Michael Moran, Principal and Chief US/Macro Analyst at Control Risks & Jonathan Wood, Director of Global Risk Analysis at Control Risks
Republican candidate Donald Trump was elected the next president of the United States on 8 November 2016. Unlike his opponent, Hillary Clinton, Trump did not comprehensively outline his domestic and foreign policies. As a result, there is considerable uncertainty about which policies he will pursue in office and how aggressively he will do so.
In this article, we explore how the incoming administration is likely to approach and influence global and regional politics and how foreign governments are responding to the election result.
Trump’s successful campaign leveraged the anti-establishment, populist trend in Western politics, and expressed the US’s underlying nationalist and isolationist tendencies – particularly concerns about immigration and trade – which may close a 25-year period of liberal internationalism in its foreign policy.
Trump spoke of imposing unilateral tariffs on major trading partners to obtain more favourable terms of trade and strengthen US manufacturing. He also opposes new trade agreements and favours renegotiating existing agreements, such as the North American Free Trade Agreement (NAFTA). Furthermore, his election effectively kills pending and prospective trade and investment agreements, including the Trans-Pacific Partnership (TPP) with Asia and the Transatlantic Trade and Investment Partnership (TTIP) with the EU. This would have a strongly negative impact on both the US and global economies, including as a result of retaliation by trade partners.
Trump embraces a nationalist, unilateralist and transactional foreign policy. It revolves in part around securing adequate compensation to maintain US military deployments abroad. He also advocates a more confrontational posture towards China and other emerging market manufacturers on trade.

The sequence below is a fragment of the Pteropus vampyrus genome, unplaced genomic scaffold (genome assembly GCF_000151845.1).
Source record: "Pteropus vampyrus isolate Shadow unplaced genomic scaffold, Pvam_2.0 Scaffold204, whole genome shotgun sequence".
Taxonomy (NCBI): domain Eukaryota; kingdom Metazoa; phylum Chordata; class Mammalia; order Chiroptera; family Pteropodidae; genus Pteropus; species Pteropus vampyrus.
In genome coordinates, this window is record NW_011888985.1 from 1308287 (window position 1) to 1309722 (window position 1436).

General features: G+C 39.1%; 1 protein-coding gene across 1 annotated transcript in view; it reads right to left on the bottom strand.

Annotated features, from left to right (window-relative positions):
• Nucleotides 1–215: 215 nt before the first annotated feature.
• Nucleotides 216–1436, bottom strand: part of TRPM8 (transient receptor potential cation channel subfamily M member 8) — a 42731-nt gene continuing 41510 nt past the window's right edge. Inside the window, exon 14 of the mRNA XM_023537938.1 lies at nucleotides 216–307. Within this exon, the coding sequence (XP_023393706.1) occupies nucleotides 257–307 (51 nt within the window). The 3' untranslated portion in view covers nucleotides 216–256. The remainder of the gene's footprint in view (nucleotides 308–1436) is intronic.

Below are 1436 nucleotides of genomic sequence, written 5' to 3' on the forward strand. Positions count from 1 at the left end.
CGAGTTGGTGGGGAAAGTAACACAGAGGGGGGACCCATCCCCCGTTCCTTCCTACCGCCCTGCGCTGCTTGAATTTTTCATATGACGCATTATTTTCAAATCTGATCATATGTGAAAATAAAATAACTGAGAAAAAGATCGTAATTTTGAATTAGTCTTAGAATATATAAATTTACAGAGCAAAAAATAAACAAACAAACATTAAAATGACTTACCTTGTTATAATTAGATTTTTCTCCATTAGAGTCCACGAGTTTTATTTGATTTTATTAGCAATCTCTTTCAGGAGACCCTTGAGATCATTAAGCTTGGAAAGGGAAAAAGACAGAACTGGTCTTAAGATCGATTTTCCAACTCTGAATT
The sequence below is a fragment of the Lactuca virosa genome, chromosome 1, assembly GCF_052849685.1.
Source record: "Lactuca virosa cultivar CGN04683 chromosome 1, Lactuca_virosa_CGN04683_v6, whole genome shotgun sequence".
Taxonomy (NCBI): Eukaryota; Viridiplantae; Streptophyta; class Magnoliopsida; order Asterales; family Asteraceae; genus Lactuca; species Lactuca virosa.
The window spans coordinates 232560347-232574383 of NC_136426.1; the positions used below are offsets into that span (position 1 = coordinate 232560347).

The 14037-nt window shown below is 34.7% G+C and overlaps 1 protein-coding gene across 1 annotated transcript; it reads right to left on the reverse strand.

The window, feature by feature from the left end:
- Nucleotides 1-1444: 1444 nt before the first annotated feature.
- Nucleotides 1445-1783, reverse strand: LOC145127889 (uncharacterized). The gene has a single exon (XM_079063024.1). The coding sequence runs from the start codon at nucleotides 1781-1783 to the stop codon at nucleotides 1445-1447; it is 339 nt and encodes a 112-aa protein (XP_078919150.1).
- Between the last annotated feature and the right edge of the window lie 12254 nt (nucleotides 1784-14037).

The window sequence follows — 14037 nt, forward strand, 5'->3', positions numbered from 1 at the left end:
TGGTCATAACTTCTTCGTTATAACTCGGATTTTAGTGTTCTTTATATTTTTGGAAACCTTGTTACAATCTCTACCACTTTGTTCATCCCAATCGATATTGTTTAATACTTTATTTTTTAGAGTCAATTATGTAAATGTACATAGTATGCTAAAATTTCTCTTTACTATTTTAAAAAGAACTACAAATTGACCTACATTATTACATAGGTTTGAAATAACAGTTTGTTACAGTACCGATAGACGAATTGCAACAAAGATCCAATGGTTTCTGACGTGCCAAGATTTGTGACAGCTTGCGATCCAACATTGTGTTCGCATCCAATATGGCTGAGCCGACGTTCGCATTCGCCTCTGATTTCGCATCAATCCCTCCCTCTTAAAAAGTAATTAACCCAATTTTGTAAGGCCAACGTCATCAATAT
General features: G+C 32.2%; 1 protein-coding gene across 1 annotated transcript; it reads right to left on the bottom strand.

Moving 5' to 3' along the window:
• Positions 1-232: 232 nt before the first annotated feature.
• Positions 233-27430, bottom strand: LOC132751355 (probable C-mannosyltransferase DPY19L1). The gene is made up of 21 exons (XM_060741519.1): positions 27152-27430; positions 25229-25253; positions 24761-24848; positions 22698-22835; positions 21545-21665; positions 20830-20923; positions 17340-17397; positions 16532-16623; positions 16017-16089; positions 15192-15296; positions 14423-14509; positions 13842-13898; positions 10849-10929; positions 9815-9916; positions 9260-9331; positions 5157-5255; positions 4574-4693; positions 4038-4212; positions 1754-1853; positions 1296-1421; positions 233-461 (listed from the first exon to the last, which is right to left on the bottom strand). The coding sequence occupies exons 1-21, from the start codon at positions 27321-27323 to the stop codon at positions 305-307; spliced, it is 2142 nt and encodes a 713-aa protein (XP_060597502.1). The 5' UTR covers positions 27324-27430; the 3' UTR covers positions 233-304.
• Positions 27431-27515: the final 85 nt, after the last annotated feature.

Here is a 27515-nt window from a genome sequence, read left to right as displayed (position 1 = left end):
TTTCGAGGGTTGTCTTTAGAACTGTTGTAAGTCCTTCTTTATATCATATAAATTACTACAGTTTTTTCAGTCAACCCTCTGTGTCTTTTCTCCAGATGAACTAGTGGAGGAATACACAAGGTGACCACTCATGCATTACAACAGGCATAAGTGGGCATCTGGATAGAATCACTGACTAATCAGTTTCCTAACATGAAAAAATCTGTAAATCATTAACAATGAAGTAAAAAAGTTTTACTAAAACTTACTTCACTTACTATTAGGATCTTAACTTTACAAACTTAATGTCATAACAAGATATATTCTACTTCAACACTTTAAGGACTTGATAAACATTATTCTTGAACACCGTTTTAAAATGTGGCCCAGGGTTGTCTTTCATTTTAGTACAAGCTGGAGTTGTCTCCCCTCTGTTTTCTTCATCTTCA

He has signalled a greater tolerance of Chinese and Russian regional ‘spheres of influence’. As a result, a less interventionist US will create further space for rising powers to develop diplomatic, military and economic influence worldwide.
Trump has stated that he would withdraw from the UN climate accord, which came into effect in October. He has also stated that he would reverse the Obama administration’s domestic regulation of emissions, coal power, and oil and gas extraction. Termination of these regulations would substantially reduce, if not eliminate, the incentives for other major emitters to uphold their own climate change commitments. Furthermore, while less regulation would benefit US fossil fuels, the impairment or collapse of the UN climate accord would inject significant instability into the market for green technology. Some nations, including China, have stated though that they will sustain their commitments and sub-national bodies in the US and elsewhere are taking independent and significant action, regardless of national level commitments.
Asia: Beyond China, Japan and South Korea, Asia did not feature strongly during the presidential campaign and is unlikely to be a major early focus of the Trump administration. Nonetheless, US policy shifts will reverberate across the region.